Is Narcissism Actually Anxiety In Disguise?
Earlier this week I was on Instagram, scrolling through psychology hashtags such as #narcissism, trying to discover what people are saying about this topic on social media. Instagram gives a quick taste of what the public has on its mind. That, combined with my natural curiosity about the human experience, pulls me into rather long social media deep dives. “It’s for research,” I tell myself…
Fast-forward to one hour of scrolling through posts, two things became quite apparent to me:
- Thanks to pop culture psychology, most of us have an idea of what narcissism looks like. If we leave out all the curse words, narcissism is often described by terms such as self-centered, manipulative, controlling, insecure, and toxic
- We are very quick to identify so-called narcissists in our lives as well as the media i.e. world leaders, celebrities, influencers, etc
Narcissism lately has been quite a popular topic. I couldn’t resist myself and decided to look further into what the trends were on this topic over the past decade. (If you’ve been reading my other posts, you know that if Google Trends was a paid service, I would be SO broke.)
trends in Narcissism
To cover all my bases, I did a quick search on the following terms:
- narcissistic personality disorder
From a quick overview, it seems like people’s searches for “narcissistic personality disorder” has gone up over the past decade.
For those of you who haven’t read much on narcissism, let me break it down real quick.
A narcissistic personality disorder is a condition where the person feels an inflated sense of self. They also have a need for constant attention, admiration and believe they can do no wrong. This leads to troubled professional, personal, and romantic relationships. They tend to believe that they deserve special attention, and feel disappointed when this is not done for them.
I bet we all know of someone who fits the above description. Before you write them off, however, think about this – behind all that confidence and self-praise, lies a person who has deep-rooted self-esteem issues and is terrified of being vulnerable in front of others. And this is what prompted this post because low self-esteem and anxiety are connected.
These were some of the top hits on the topic of narcissism on the web:
While most of this is valid and useful information, I was more so interested in societal responses towards narcissists. The common theme that all these posts had was the disapproval of any narcissistic behavior.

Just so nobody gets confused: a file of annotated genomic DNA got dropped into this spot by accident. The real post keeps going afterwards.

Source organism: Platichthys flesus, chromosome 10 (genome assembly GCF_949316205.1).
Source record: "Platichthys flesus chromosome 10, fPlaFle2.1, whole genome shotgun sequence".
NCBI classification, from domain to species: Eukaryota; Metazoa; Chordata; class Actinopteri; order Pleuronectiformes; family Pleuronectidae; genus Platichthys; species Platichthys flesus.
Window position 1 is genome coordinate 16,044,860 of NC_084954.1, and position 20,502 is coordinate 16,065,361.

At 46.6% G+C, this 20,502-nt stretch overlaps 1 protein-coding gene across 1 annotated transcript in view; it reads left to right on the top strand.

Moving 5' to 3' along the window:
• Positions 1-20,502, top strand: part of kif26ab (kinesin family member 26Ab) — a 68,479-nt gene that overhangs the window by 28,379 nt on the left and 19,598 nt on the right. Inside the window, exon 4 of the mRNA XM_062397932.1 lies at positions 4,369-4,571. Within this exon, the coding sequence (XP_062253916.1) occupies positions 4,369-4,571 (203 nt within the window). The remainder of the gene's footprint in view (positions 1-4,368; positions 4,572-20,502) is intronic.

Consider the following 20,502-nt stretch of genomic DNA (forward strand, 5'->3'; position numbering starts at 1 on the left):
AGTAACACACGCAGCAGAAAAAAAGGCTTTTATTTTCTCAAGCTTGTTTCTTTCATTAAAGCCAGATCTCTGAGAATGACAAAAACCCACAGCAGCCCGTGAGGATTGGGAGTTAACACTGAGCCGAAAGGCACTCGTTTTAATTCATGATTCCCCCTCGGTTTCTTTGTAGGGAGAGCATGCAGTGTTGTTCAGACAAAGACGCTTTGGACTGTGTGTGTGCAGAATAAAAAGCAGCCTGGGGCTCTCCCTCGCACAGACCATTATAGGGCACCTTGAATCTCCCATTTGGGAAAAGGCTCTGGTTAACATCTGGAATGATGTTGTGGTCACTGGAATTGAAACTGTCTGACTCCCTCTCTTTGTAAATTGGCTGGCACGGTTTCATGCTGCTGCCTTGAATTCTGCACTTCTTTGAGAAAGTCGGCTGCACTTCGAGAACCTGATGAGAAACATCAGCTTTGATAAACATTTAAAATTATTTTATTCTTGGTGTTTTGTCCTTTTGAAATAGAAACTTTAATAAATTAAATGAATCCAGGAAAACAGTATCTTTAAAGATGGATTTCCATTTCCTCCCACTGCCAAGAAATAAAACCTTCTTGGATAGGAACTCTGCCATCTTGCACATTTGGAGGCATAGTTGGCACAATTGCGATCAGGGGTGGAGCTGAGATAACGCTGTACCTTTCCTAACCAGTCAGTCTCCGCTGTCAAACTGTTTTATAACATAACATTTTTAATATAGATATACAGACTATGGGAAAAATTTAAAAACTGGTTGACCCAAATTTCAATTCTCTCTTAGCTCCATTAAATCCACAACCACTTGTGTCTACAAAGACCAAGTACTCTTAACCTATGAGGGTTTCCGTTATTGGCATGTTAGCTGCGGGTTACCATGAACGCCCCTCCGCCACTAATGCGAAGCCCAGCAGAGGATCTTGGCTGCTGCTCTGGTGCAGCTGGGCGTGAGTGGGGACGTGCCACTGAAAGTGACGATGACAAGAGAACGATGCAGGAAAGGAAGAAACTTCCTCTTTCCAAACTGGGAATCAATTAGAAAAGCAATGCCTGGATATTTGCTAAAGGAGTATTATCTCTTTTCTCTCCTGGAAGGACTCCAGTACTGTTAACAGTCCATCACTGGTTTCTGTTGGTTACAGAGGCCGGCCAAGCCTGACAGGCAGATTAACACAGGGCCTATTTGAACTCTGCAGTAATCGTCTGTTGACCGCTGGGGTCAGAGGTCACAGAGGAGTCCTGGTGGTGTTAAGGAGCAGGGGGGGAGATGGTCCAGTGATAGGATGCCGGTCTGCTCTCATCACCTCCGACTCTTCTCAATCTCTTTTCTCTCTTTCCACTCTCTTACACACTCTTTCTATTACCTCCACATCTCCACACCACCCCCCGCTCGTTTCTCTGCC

In my experience, nothing is ever clear-cut, and it’s always worth examining our own assumptions.
Narcissism is not black and white
There may be more nuance to narcissism than what you have been reading on the internet.
Research findings pass through several channels before they get to social media. Moreover, health care professionals have been recognizing narcissism long before it hit the ”pop culture psychology” section.
Narcissism is a multidimensional concept, it consists of both maladaptive as well as adaptive domains.
Maladaptive narcissistic traits are considered to be those related to a deep sense of entitlement. They are predictive of the person’s tendency to exploit other people for self-serving needs. These traits are characterized by:
exhibitionism (full of themselves)
Maladaptive narcissistic qualities have been further broken down into grandiose and vulnerable narcissism.
Grandiose narcissism is linked to aggression and entitlement, whereas those who display vulnerable narcissism may feel inadequate, insecure, and experience depression and anxiety.
Adaptive narcissistic traits are considered to be associated with positive traits such as leadership skills and a sense of authority. These traits help the individual excel in their social and professional paths. These traits are characterized by:
Asserting dominance within competitive environments
promoting a positive self-image
Adaptive narcissism is an often overlooked form of narcissism because most of us value these as positive traits. Unlike maladaptive narcissism, adaptive narcissism tends not to be linked to depression, anxiety, and stress.
What is the link between narcissism and anxiety?
Here are the 3 ways that anxiety and maladaptive narcissism overlap:
1. People who exhibit narcissistic traits and those who experience social anxiety are both frightened of being criticized or embarrassed in public
2. They both constantly seek social approval as well as the attention and validation of others
3. They are preoccupied with the fear that they are imperfect and will not meet up to the standards of a grandiose self-image
Those with narcissistic traits may struggle to manage their anxiety due to their constant need for external validation. To hide this truth, people with narcissistic traits place themselves a step above their peers, colleagues, and friends.
It’s also possible that difficulty managing anxiety shows up as secondary emotions – anger and exploitative behaviour- the very traits that prompt self-help posts on social media and can cause harm to others.
There seems to be enough similarities between narcissism and anxiety to wonder whether narcissism is a coping mechanism for anxiety, perhaps social anxiety in particular.
It’s also important to recognize that there is a scary and threatening side to narcissism. Narcissistic abuse affects people psychologically and emotionally. These ideas are not meant to minimize that reality.
Instead, I hope this post helped you appreciate how elements of the human experience overlap and interact with each other. And provide you with some new perspective on that person you were thinking about the whole time while reading this.
If you would like to hear more about a topic, leave a comment below or flip me an email.
Until next time,
WellNest Psychotherapy Services